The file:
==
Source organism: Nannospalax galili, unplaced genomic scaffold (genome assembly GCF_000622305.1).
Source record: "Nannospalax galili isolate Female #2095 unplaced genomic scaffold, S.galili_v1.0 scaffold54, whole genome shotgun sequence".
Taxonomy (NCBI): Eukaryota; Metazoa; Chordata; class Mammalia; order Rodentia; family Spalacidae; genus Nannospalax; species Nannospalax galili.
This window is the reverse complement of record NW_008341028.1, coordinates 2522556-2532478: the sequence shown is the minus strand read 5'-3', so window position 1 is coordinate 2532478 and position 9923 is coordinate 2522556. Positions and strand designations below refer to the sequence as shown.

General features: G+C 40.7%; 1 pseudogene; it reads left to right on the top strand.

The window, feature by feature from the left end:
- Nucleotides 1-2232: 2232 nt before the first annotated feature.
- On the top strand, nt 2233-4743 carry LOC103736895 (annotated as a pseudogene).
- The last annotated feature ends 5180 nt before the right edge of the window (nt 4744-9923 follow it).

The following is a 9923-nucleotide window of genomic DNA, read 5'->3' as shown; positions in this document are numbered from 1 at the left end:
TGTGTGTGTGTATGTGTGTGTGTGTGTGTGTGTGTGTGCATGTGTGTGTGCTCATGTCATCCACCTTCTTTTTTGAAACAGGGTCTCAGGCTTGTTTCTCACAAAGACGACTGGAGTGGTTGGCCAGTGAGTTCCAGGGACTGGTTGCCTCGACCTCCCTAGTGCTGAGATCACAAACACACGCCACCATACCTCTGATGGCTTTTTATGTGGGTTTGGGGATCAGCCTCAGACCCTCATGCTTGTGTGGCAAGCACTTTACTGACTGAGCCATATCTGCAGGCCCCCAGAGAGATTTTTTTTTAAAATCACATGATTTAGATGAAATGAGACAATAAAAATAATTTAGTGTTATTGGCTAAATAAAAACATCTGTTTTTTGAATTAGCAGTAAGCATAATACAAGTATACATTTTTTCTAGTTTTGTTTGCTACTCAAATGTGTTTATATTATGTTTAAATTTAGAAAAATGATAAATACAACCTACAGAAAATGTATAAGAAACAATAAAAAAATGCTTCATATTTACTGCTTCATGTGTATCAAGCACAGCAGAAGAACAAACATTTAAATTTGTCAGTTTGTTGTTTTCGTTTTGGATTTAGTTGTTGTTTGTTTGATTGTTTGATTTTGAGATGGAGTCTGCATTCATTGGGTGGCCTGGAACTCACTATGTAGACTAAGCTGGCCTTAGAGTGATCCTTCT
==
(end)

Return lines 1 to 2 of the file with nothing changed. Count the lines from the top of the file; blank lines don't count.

Source organism: Nannospalax galili, unplaced genomic scaffold (genome assembly GCF_000622305.1).
Source record: "Nannospalax galili isolate Female #2095 unplaced genomic scaffold, S.galili_v1.0 scaffold54, whole genome shotgun sequence".